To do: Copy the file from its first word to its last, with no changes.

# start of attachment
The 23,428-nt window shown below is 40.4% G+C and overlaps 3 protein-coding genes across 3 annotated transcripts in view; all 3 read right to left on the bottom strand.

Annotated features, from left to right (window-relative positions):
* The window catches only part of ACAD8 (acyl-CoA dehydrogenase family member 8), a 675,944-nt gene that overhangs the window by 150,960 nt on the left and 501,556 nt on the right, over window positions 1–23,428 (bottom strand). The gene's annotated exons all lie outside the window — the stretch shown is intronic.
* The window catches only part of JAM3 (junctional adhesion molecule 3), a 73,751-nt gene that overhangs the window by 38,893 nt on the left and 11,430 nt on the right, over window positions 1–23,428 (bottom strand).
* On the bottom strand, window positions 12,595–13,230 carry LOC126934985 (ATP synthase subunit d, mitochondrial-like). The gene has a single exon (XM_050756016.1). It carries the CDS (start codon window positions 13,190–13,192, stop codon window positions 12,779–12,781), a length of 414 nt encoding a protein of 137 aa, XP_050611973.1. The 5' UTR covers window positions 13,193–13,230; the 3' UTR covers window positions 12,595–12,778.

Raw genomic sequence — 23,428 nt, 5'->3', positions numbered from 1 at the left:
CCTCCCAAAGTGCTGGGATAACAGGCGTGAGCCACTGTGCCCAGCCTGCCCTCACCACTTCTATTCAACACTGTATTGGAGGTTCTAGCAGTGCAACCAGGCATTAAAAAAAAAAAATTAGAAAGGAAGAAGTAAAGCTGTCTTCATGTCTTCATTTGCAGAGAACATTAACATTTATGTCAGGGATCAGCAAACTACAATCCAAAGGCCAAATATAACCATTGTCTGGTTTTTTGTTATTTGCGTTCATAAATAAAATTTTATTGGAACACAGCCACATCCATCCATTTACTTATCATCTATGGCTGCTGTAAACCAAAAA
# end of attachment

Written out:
The 23,428-nt window shown below is 40.4% G+C and overlaps 3 protein-coding genes across 3 annotated transcripts in view; all 3 read right to left on the bottom strand.

Annotated features, from left to right (window-relative positions):
* The window catches only part of ACAD8 (acyl-CoA dehydrogenase family member 8), a 675,944-nt gene that overhangs the window by 150,960 nt on the left and 501,556 nt on the right, over window positions 1–23,428 (bottom strand). The gene's annotated exons all lie outside the window — the stretch shown is intronic.
* The window catches only part of JAM3 (junctional adhesion molecule 3), a 73,751-nt gene that overhangs the window by 38,893 nt on the left and 11,430 nt on the right, over window positions 1–23,428 (bottom strand).
* On the bottom strand, window positions 12,595–13,230 carry LOC126934985 (ATP synthase subunit d, mitochondrial-like). The gene has a single exon (XM_050756016.1). It carries the CDS (start codon window positions 13,190–13,192, stop codon window positions 12,779–12,781), a length of 414 nt encoding a protein of 137 aa, XP_050611973.1. The 5' UTR covers window positions 13,193–13,230; the 3' UTR covers window positions 12,595–12,778.

Raw genomic sequence — 23,428 nt, 5'->3', positions numbered from 1 at the left:
CCTCCCAAAGTGCTGGGATAACAGGCGTGAGCCACTGTGCCCAGCCTGCCCTCACCACTTCTATTCAACACTGTATTGGAGGTTCTAGCAGTGCAACCAGGCATTAAAAAAAAAAAATTAGAAAGGAAGAAGTAAAGCTGTCTTCATGTCTTCATTTGCAGAGAACATTAACATTTATGTCAGGGATCAGCAAACTACAATCCAAAGGCCAAATATAACCATTGTCTGGTTTTTTGTTATTTGCGTTCATAAATAAAATTTTATTGGAACACAGCCACATCCATCCATTTACTTATCATCTATGGCTGCTGTAAACCAAAAA